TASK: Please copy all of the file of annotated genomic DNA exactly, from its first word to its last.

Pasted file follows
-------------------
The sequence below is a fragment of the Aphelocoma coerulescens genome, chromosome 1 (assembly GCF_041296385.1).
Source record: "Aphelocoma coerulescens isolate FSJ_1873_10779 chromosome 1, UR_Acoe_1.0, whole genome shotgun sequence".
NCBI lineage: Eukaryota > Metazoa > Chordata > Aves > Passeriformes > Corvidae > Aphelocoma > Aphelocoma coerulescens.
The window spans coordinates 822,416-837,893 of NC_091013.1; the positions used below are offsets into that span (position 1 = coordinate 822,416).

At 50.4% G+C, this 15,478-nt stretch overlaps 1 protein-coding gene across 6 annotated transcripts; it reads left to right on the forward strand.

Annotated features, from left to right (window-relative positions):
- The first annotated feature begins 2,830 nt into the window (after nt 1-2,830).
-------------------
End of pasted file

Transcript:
The sequence below is a fragment of the Aphelocoma coerulescens genome, chromosome 1 (assembly GCF_041296385.1).
Source record: "Aphelocoma coerulescens isolate FSJ_1873_10779 chromosome 1, UR_Acoe_1.0, whole genome shotgun sequence".
NCBI lineage: Eukaryota > Metazoa > Chordata > Aves > Passeriformes > Corvidae > Aphelocoma > Aphelocoma coerulescens.
The window spans coordinates 822,416-837,893 of NC_091013.1; the positions used below are offsets into that span (position 1 = coordinate 822,416).

At 50.4% G+C, this 15,478-nt stretch overlaps 1 protein-coding gene across 6 annotated transcripts; it reads left to right on the forward strand.

Annotated features, from left to right (window-relative positions):
- The first annotated feature begins 2,830 nt into the window (after nt 1-2,830).